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Scientists launching groundwater study in Southern Coastal Ranges

Contact: Jim Nickles, 916/278-3016, cell 916/715-2253

April 22, 2008

Pdf version of news release

Public invited to informational meeting April 30.

Scientists from the U.S. Geological Survey (USGS) next week will present their plans to study untreated well water from groundwater basins in two river valleys in Santa Barbara and San Luis Obispo counties.

The meeting, conducted by the State Water Resources Control Board and the USGS, is set for 1 to 3 p.m. Wednesday, April 30, at the Central Coast Water Authority, 255 Industrial Way, Buellton, CA, 93427. Maps, agenda, and other information.

The Water Board’s Groundwater Ambient Monitoring and Assessment (GAMA) Program is collaborating with the USGS and Lawrence Livermore National Laboratories (LLNL) to conduct the Priority Basin Assessment Project. The Priority Basin Assessment Project monitors and assesses groundwater basins in California based on groundwater use. The main goals of GAMA are to improve comprehensive statewide groundwater monitoring and to increase the availability of groundwater quality information to the public.
The USGS California Water Science Center is the project lead for GAMA’s Priority Basin Assessment Project. With the voluntary cooperation of local water agencies and well owners, USGS is testing well water in California groundwater basins over a 10-year period.

The Southern Coastal Ranges unit is one of 36 GAMA groundwater study units and consists of the Santa Maria River Valley and Santa Ynez River Valley in Santa Barbara and San Luis Obispo counties. The sampling will start on May 19 and be finished by mid-August, and a report on the data is expected to be available in about a year.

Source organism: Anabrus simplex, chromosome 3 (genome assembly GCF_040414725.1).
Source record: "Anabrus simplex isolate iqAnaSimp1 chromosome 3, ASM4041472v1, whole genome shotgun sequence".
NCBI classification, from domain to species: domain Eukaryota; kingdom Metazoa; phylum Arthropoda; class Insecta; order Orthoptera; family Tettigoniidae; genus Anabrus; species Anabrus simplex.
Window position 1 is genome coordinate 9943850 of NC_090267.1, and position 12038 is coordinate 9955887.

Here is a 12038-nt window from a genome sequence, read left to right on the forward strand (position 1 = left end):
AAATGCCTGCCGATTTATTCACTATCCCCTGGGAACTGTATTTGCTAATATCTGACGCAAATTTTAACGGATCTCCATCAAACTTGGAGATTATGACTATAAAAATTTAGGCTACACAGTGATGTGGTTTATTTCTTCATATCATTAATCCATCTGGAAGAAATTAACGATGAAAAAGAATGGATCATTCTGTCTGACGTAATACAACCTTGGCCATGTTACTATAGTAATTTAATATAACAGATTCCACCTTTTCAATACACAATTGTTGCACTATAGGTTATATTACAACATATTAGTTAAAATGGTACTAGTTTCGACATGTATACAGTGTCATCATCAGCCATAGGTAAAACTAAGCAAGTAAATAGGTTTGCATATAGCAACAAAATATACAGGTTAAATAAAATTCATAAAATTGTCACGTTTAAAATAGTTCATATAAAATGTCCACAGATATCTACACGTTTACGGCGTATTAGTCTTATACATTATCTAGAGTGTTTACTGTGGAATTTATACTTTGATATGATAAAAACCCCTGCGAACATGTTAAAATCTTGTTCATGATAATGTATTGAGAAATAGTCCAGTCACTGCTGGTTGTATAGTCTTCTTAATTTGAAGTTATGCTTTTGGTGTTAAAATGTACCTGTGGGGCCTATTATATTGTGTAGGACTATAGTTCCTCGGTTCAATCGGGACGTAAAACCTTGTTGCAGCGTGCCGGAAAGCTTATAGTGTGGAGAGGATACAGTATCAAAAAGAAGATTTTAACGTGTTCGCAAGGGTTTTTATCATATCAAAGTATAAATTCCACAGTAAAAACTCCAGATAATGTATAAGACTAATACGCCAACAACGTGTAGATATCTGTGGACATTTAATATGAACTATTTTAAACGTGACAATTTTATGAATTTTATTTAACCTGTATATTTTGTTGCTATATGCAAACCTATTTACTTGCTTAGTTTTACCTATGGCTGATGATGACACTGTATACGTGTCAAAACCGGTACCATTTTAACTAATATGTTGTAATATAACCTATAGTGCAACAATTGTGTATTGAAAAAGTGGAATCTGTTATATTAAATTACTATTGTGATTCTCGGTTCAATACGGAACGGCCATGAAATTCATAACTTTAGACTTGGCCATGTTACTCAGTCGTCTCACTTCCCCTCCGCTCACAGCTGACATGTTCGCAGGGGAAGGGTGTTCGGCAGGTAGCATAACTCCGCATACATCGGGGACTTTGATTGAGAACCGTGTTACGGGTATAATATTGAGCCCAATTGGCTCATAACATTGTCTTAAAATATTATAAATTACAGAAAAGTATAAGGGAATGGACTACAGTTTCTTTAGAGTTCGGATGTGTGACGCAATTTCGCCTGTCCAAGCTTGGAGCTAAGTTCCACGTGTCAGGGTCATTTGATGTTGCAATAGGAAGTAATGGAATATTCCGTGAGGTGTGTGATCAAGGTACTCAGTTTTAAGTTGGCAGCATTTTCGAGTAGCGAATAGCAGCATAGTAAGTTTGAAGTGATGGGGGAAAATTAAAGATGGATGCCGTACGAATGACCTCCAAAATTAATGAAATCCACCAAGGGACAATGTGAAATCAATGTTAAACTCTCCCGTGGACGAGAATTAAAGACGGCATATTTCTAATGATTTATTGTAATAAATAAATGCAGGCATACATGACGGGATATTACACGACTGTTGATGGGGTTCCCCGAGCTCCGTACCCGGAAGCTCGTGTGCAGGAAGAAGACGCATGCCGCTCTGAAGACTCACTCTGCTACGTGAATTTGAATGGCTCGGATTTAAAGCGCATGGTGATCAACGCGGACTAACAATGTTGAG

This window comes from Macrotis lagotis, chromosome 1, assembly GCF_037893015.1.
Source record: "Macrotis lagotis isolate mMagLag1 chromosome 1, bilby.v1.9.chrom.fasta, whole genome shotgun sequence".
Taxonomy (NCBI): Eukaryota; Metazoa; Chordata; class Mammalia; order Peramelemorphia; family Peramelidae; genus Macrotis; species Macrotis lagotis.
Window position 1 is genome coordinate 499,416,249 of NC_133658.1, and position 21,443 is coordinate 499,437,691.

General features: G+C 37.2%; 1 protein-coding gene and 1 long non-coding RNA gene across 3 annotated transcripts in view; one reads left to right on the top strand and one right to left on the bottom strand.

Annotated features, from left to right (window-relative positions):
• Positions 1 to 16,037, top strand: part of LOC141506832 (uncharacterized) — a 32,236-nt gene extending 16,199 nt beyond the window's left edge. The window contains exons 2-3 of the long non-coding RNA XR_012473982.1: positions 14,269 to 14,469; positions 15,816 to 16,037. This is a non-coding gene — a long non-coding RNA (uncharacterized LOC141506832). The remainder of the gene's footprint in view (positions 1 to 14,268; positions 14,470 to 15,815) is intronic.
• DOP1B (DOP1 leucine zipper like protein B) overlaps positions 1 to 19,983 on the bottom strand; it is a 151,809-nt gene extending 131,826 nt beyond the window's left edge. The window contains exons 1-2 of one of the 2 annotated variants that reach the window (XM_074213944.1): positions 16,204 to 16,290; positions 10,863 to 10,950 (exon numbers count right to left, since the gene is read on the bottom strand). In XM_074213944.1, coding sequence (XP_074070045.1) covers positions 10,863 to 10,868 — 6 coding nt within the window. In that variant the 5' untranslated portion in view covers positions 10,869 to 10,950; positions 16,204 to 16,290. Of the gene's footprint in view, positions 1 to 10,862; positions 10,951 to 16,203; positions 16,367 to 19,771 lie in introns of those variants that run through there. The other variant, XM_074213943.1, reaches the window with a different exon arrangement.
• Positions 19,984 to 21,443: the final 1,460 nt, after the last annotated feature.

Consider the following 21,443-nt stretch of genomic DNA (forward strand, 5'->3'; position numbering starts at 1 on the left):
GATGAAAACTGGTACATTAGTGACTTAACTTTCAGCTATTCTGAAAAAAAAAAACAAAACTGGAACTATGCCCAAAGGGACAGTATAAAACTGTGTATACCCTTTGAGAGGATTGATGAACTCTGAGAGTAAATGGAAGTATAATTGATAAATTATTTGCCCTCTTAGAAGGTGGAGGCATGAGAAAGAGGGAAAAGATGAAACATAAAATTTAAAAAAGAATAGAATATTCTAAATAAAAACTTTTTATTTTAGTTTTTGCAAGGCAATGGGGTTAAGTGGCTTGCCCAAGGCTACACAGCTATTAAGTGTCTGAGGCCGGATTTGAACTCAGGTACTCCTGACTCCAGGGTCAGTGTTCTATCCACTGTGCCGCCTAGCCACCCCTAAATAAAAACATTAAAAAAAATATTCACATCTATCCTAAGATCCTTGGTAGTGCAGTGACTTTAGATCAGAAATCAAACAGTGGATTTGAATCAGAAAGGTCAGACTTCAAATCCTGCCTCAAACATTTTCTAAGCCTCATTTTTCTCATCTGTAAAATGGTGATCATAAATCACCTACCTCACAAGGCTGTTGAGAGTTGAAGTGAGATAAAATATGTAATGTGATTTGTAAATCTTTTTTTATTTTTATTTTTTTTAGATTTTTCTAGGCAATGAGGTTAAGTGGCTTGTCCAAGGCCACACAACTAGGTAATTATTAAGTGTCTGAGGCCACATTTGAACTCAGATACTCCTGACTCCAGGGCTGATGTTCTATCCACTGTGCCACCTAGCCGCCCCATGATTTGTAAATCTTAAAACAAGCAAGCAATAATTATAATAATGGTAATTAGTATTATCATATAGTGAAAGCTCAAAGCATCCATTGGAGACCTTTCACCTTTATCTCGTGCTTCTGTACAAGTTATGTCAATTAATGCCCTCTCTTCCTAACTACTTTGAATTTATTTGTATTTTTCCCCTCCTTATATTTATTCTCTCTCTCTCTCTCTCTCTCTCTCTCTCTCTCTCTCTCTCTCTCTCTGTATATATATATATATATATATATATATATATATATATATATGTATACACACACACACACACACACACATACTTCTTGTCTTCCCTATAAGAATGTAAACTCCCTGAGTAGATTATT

The GAMA Priority Basin Assessment Project is designed to characterize water quality in groundwater basins. GAMA does not evaluate the quality of water delivered to consumers. After withdrawal from the ground, water for public systems is typically treated or mixed to maintain water quality before consumers receive it.
More information on the GAMA program is available at http://www.waterboards.ca.gov/gama/ and http://ca.water.usgs.gov/gama/.

The U.S. Geological Survey's California Water Science Center operates project offices in Sacramento and San Diego where more than 130 scientists bring a broad range of disciplines to modern water-management issues. The center also has nine field offices where scientists and technicians gather hydrologic data on California's surface-water and ground-water resources.

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